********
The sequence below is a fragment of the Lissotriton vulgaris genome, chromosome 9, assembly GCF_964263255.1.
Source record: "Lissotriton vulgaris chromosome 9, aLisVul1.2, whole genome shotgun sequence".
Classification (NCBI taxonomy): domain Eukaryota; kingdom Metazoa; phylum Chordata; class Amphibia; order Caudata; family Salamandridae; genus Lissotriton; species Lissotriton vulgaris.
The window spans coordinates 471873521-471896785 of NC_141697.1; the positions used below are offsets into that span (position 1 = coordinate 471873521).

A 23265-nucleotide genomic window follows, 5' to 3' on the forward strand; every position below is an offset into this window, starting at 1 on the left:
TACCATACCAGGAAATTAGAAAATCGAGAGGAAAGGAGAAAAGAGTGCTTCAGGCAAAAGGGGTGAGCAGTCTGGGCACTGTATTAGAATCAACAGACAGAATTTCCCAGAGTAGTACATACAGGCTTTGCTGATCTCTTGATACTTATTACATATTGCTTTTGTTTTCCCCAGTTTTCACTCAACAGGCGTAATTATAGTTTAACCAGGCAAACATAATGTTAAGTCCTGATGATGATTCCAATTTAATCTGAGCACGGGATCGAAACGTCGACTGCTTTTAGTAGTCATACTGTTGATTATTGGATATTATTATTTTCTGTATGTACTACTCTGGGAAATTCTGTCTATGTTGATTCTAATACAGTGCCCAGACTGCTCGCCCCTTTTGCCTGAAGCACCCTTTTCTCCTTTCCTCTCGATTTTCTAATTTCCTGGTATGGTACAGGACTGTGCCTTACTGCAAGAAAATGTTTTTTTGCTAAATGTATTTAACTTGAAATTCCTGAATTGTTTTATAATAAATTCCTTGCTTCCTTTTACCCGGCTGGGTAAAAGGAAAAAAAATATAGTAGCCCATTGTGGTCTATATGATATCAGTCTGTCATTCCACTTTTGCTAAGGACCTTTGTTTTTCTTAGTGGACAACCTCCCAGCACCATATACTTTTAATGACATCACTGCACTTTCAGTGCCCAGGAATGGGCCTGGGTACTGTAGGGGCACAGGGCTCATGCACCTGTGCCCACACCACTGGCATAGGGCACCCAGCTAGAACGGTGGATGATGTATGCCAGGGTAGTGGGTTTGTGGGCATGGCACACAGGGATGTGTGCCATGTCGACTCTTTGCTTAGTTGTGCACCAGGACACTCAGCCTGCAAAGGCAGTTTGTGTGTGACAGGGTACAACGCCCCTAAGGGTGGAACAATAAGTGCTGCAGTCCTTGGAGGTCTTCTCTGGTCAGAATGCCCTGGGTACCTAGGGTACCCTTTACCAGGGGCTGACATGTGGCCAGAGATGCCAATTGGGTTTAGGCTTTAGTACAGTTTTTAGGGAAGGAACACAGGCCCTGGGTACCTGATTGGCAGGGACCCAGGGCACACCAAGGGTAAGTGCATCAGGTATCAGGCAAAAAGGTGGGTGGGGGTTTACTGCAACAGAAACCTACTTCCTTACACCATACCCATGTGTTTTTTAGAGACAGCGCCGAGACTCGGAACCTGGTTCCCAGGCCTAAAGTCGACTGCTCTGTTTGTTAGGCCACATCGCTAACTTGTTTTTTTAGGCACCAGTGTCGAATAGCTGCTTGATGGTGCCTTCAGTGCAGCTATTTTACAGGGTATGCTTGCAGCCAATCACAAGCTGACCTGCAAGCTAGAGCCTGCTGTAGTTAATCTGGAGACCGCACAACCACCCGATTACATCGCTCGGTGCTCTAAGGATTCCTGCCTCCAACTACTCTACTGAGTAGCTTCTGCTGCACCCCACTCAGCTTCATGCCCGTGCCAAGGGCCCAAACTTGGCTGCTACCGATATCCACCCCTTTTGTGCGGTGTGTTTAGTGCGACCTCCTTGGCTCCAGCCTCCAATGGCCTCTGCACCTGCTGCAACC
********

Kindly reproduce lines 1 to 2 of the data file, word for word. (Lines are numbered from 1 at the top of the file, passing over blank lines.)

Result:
The sequence below is a fragment of the Lissotriton vulgaris genome, chromosome 9, assembly GCF_964263255.1.
Source record: "Lissotriton vulgaris chromosome 9, aLisVul1.2, whole genome shotgun sequence".